St Mary’s Church stands on the site of a Cistercian Abbey built in 1199.
St Mary’s Church stands on the site of a Cistercian Abbey built in 1199. It was of similar size and architecture to the one in Greyabbey and survived until 1543 when it was closed by order of Henry VIII. The present church dates from 1840.
Study the right-hand pillar of the entrance gates which bears an interesting inscription. The names of Thomas Andrews and James Lemont, eighteenth century churchwardens, are legibly engraved into the upper stone.
Pass through the entrance and on your left you will see the Andrews Mausoleum. It contains no burials but is built over the tomb of the ancestors of Thomas Andrews, Titanic architect. Read the inscriptions on the walls of the Mausoleum. It is in need of restoration and the Andrews family have plans to complete this work, subject to funding.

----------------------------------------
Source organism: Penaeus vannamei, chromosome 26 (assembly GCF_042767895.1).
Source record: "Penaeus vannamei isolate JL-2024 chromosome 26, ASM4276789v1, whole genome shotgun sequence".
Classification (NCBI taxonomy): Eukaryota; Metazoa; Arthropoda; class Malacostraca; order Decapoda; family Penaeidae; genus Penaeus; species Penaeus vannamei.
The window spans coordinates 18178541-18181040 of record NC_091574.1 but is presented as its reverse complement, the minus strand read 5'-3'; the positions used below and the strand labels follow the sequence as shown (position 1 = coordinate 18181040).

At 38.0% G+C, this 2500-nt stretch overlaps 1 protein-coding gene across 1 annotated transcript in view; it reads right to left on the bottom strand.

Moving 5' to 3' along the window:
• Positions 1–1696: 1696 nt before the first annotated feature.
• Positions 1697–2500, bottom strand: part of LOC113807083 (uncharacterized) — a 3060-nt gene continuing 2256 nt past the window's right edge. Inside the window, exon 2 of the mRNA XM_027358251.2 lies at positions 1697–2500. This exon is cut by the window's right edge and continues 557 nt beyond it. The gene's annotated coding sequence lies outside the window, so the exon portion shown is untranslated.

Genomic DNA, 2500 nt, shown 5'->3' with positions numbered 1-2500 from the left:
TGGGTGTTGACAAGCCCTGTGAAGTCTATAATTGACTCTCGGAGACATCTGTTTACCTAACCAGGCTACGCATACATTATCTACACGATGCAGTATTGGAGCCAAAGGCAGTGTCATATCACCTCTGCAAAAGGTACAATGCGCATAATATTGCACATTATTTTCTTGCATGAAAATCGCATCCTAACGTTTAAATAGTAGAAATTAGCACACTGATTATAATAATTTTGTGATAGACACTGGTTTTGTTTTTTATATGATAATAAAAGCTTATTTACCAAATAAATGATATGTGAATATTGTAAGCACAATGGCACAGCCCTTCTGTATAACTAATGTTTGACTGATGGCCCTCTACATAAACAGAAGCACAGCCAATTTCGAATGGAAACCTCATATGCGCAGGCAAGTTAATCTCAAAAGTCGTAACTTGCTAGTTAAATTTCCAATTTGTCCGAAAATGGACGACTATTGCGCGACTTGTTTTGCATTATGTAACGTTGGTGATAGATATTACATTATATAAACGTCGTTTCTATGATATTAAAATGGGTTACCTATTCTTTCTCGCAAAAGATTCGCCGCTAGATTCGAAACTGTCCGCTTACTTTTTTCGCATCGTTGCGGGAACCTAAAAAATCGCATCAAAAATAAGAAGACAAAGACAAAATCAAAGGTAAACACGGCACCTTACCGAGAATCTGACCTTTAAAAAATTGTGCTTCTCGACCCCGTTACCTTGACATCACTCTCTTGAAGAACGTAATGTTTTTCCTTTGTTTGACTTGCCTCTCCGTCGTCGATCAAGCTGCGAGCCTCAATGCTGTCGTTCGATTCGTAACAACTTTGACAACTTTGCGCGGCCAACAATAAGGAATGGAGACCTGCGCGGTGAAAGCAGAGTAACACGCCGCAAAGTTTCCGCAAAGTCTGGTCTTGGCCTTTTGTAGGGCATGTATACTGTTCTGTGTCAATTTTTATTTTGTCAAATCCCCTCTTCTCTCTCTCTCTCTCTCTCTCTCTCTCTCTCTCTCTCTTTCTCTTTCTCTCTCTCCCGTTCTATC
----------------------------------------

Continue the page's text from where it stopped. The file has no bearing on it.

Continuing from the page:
The interior of the church may be viewed in daylight hours and here you will see exhibited nineteen stones from Comber Abbey under the care of the Northern Ireland Environment Agency. Of major importance is a monument to three members of the York Fencibles regiment killed at the Battle of Saintfield in 1798. They are Captain Chetwynd, Lieutenant Unite and Ensign Sparks. The minister of the church at that time, Reverend Robert Mortimer, was also killed at the Battle.